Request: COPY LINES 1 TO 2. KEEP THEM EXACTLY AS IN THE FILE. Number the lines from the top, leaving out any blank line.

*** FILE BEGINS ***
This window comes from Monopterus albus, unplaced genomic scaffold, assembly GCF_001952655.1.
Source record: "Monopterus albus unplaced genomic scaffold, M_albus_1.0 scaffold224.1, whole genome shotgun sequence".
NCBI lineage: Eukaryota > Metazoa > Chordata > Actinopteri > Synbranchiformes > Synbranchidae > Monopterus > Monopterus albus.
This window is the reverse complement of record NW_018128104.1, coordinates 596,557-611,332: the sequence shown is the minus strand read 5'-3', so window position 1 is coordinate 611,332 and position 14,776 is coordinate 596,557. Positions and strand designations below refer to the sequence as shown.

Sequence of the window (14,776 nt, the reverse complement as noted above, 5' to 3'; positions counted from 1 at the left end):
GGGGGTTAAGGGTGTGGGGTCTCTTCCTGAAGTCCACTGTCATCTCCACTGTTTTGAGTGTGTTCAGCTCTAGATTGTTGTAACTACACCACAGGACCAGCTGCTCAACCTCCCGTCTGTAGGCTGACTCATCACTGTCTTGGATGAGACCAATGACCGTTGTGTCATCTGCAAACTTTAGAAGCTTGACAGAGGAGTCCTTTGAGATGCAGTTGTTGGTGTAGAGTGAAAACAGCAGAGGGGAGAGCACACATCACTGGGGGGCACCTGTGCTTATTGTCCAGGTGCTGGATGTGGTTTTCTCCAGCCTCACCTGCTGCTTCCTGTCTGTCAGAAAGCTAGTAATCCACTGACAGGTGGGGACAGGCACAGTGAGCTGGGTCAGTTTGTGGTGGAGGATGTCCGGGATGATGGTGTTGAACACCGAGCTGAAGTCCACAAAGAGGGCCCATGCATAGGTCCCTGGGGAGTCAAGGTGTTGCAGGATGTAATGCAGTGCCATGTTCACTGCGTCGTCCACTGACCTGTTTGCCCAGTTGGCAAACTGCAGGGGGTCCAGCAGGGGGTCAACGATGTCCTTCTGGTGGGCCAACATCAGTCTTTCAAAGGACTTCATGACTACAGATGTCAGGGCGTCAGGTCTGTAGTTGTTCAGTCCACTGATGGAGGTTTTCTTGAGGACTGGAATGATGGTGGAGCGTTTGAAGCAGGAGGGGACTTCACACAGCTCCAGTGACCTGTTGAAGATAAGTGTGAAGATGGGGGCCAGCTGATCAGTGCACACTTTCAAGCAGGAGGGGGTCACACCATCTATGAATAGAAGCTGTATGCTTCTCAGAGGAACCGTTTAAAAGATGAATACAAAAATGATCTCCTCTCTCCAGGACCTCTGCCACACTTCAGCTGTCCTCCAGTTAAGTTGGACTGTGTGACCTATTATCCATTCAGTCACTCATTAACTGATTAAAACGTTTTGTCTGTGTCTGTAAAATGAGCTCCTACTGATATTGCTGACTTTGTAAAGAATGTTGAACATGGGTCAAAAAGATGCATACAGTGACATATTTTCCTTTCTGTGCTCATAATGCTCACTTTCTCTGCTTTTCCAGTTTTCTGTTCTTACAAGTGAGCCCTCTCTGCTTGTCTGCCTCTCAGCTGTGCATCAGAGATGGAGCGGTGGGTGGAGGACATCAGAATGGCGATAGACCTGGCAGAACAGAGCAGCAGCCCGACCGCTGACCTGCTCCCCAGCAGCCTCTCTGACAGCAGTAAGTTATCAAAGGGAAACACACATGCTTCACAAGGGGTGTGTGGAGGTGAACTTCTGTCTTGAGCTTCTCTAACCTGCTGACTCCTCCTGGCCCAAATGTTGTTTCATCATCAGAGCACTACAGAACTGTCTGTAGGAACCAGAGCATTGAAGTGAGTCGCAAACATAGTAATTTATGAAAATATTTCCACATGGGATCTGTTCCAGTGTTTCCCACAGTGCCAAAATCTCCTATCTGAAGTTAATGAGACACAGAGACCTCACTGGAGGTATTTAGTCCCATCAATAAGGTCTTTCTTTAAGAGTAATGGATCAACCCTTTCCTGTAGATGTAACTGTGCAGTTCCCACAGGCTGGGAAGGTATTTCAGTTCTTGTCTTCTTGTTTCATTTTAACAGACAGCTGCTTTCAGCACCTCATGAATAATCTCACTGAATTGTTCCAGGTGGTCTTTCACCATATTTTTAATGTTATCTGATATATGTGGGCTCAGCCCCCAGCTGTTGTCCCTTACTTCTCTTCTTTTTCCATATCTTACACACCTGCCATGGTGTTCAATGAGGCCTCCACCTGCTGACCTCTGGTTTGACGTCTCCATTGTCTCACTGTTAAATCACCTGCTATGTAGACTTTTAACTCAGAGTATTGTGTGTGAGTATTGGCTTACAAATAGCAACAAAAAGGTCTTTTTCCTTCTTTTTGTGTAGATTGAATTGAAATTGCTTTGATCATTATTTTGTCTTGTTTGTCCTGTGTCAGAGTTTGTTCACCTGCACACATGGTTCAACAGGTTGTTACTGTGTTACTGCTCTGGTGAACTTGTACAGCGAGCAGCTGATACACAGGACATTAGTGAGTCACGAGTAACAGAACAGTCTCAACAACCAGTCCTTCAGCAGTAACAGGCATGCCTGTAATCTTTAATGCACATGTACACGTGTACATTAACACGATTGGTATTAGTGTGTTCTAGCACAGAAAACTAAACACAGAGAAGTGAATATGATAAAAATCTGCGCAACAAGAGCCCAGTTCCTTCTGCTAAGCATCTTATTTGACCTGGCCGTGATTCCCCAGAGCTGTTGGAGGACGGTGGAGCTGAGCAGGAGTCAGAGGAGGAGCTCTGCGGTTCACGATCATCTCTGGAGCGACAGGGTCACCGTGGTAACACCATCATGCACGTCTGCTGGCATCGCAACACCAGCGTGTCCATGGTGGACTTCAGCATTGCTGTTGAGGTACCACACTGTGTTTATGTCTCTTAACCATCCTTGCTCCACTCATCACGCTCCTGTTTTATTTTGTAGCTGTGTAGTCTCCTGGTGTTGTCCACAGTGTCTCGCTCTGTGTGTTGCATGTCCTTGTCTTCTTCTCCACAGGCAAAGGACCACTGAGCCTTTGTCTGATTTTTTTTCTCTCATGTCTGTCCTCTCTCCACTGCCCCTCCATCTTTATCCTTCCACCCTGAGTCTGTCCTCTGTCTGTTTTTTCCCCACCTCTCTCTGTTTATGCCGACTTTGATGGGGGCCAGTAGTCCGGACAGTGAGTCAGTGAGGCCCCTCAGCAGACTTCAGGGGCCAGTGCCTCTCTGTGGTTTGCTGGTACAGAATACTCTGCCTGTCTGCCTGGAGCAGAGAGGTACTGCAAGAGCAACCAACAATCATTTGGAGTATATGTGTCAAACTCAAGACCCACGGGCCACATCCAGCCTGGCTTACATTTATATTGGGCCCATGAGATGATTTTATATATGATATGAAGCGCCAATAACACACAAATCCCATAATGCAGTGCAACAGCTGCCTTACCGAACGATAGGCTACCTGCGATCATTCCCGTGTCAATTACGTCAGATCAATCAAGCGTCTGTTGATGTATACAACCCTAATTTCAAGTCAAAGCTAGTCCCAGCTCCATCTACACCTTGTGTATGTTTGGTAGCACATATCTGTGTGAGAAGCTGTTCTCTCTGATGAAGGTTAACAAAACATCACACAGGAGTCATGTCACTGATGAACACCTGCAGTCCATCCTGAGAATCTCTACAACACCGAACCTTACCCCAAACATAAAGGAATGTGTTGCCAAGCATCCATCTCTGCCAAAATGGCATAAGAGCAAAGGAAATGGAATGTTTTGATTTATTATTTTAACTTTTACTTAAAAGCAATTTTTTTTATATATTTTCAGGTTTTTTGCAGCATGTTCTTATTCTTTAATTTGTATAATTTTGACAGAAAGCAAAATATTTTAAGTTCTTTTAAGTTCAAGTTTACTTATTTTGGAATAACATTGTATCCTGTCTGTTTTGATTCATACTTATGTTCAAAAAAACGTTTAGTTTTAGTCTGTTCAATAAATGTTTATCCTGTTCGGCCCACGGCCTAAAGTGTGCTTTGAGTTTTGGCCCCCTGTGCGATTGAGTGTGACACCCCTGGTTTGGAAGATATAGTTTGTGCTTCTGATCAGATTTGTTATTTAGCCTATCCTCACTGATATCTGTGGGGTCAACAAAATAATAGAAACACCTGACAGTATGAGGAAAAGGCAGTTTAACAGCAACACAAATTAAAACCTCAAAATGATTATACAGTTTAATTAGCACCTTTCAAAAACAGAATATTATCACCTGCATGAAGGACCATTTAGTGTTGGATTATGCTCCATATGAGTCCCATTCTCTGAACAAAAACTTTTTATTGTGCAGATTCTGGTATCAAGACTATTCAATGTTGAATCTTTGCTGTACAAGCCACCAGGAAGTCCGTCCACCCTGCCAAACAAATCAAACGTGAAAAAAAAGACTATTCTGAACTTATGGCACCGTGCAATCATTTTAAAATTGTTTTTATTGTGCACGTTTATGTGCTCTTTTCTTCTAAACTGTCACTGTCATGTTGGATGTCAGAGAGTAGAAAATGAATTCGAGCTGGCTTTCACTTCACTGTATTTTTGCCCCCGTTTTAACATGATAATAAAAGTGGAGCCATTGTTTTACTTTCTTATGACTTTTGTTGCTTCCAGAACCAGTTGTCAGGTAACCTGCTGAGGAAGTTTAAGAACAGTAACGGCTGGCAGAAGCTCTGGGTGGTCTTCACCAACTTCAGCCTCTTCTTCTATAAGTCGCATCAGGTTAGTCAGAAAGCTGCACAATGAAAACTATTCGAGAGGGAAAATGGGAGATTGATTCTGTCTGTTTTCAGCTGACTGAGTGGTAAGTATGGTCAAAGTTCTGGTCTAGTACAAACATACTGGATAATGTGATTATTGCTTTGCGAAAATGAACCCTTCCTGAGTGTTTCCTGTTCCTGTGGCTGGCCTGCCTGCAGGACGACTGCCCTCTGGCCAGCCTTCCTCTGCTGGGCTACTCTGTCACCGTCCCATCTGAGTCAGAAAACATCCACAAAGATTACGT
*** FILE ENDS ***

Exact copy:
This window comes from Monopterus albus, unplaced genomic scaffold, assembly GCF_001952655.1.
Source record: "Monopterus albus unplaced genomic scaffold, M_albus_1.0 scaffold224.1, whole genome shotgun sequence".